Firewood in itself isn't the problem ~ moving the wood from one place to another is the problem. The bark on the firewood can harbor insects and diseases that can kill trees. Many of these pests have spread in loads of firewood. Commercial lumber, unlike most firewood, is typically kiln-dried, which kills most of the pests.
There are many bugs, not native to New York State or the U.S. that could kill trees in our forests, campgrounds and communities. This includes the Emerald ash borer, (attacks ash trees), Asian long-horned beetle (attacks maples and many other trees) and Sirex woodwasp (attacks pines). The Emerald ash borer killed millions of trees as it spread from Michigan to Ohio!
Along with lower prices, our global economy brings important goods that often arrive on wood pallets or in wood crates. This is a huge problem! The Emerald ash borer and Asian long-horned beetle came from Asia in wooden packing material. Sirex woodwasp arrived in wood packing, probably from Europe, but possibly from South America, Australia or Africa.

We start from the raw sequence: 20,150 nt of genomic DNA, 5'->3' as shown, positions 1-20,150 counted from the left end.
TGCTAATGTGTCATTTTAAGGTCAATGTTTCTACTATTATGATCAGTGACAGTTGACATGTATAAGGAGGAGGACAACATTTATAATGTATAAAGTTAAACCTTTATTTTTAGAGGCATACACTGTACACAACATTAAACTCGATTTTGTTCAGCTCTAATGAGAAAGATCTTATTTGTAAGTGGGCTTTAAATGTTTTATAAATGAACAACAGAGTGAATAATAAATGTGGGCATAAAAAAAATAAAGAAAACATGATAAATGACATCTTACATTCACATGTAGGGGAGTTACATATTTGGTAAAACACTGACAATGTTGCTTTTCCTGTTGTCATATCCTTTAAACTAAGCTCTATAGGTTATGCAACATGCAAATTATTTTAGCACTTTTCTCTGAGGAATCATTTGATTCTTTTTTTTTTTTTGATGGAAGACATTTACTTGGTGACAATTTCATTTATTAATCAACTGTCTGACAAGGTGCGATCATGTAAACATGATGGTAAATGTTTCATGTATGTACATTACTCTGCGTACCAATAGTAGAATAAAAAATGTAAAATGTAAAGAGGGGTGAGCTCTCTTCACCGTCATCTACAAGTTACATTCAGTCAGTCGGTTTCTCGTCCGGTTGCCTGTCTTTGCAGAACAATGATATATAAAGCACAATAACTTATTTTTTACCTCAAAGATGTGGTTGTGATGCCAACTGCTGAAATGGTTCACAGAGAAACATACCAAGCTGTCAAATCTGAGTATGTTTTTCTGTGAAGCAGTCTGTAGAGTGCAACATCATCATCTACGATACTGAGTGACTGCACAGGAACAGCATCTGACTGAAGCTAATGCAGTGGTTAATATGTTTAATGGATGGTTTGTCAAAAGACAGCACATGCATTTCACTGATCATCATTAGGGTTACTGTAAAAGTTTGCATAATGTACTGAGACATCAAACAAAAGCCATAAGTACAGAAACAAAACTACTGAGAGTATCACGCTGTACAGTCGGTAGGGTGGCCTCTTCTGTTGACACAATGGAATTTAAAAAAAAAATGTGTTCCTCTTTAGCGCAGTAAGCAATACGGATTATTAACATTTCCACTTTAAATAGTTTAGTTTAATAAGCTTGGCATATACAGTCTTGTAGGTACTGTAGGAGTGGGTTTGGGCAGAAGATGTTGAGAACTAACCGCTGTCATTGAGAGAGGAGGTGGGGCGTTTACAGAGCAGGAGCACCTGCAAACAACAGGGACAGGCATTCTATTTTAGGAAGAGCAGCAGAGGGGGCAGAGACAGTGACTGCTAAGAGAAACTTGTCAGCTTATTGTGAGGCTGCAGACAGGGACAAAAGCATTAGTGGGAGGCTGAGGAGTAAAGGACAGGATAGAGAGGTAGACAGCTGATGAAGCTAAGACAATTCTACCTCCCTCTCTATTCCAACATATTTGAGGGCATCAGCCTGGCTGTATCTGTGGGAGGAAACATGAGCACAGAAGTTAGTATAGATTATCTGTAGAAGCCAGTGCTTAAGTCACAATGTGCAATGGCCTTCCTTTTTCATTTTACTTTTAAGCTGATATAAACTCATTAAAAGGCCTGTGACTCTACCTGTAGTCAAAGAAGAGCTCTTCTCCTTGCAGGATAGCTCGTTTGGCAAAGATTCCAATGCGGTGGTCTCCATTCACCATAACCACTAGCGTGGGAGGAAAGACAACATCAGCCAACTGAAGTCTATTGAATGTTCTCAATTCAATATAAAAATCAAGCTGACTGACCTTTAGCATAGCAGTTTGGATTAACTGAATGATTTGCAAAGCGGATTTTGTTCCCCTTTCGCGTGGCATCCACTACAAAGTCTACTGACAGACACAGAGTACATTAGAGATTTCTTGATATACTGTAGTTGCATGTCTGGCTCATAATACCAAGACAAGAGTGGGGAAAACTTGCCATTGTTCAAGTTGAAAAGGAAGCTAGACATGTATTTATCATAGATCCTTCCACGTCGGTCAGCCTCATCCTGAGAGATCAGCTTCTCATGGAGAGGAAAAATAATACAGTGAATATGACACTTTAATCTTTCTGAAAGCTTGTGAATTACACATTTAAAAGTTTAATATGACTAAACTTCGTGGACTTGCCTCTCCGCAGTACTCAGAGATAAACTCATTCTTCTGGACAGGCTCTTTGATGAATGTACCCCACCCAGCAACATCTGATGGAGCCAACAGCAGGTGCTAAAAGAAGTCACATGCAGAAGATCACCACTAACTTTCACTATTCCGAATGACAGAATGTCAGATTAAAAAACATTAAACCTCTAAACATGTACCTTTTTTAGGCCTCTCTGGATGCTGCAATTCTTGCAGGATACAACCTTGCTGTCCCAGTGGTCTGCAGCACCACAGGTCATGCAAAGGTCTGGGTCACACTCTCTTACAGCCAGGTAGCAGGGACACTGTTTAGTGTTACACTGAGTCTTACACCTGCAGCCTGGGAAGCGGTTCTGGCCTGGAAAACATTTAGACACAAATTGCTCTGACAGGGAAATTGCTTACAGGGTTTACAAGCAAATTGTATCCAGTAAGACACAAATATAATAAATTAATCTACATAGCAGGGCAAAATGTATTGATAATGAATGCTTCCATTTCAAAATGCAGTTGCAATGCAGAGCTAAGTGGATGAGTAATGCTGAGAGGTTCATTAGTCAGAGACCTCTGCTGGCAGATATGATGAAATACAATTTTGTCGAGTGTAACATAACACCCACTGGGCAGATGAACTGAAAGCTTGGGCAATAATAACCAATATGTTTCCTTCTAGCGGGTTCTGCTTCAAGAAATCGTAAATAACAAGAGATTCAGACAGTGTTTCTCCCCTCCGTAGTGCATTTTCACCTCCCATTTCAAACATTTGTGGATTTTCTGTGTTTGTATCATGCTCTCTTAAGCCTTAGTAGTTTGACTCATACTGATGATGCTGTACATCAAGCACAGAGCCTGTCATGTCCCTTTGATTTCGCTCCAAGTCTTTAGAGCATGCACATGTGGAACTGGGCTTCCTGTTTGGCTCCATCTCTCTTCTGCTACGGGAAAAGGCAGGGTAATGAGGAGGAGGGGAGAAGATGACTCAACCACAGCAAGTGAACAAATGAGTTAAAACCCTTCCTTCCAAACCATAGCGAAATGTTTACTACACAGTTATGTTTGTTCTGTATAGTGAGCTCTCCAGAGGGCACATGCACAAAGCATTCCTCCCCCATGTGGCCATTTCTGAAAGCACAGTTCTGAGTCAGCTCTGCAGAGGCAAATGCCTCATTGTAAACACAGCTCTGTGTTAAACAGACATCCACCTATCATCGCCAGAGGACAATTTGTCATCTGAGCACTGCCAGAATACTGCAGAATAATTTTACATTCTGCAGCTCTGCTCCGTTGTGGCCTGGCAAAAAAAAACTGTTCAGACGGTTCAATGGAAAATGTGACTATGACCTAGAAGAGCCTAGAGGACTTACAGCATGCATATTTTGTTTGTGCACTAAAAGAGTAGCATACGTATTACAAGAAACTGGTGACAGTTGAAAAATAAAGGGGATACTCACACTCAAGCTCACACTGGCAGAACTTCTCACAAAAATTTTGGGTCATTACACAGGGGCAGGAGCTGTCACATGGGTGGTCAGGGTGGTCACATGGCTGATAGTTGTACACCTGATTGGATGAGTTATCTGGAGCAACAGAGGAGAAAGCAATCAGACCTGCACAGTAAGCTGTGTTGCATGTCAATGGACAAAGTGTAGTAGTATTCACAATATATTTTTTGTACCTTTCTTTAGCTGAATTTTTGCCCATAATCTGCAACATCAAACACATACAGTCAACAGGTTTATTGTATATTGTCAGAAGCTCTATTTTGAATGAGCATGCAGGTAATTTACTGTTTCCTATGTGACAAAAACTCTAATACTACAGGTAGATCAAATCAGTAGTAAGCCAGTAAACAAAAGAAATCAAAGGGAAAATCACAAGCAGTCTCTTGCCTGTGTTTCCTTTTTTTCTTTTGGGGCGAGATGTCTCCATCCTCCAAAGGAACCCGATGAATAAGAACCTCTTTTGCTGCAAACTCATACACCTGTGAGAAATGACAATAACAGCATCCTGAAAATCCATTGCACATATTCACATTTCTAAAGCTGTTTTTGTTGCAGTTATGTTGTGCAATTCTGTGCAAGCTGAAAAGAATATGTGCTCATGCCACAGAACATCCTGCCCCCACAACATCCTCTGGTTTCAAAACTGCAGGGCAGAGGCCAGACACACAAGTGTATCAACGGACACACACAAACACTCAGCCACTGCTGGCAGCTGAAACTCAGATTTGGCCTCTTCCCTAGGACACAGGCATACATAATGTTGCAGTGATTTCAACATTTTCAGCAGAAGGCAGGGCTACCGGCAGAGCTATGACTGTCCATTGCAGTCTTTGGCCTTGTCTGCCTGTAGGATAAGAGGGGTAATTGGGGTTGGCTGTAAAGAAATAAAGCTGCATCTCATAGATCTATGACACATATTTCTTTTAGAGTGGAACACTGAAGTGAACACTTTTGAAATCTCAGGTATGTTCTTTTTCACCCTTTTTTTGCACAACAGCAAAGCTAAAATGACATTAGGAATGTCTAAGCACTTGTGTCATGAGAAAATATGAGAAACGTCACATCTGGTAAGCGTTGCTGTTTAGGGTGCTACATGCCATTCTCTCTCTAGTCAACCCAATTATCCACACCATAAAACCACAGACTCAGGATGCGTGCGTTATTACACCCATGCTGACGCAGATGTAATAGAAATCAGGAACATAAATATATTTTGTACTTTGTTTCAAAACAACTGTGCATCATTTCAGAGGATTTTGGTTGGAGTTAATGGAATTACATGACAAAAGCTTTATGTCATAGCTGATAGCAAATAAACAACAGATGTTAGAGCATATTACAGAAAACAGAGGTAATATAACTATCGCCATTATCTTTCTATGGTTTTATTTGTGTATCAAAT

4.) So what if these bugs kill a few trees. Can't you just spray the trees?
Many of these pests bore deeply into the wood and are not killed by surface sprays. Effective registered pesticides are not yet available. This leaves our forests unprotected. If spraying is an option, it is typically used only for small groups of high-value trees on private property. When Emerald ash borers or Asian long-horned beetles are found, all nearby trees of the species they attack are cut to prevent spreading. Millions of ash trees have been cut in attempt to stop the spreading of the ash borer.
5.) What kind of wood shouldn't be moved?
All firewood can labor dangerous pests or diseases - don't move any of it. Use only locally cut firewood. "Local" means from less than 50 miles. Never move wood from a quarantined area. (States include: Michigan, Illinois, Ohio, New Jersey, New York City, Long Island and the Province of Ontario.)
In fact, prior to the stove and new windows, our bills were roughly $500 a month! Heat was literally flying out the windows and we were still freezing. Now we still use radiant heat but the blend between the stove and radiators is wonderful. Cozy and blissfully warm!
Where I live, a face cord costs about $80. As a conservative estimate, we would need at least 8 face cords to get us through our harsh winters at a cost of $640!! So getting our own wood is paramount.
So I'd love to hear your thoughts on this topic. Do you burn wood? Would you be willing too if you had a stove?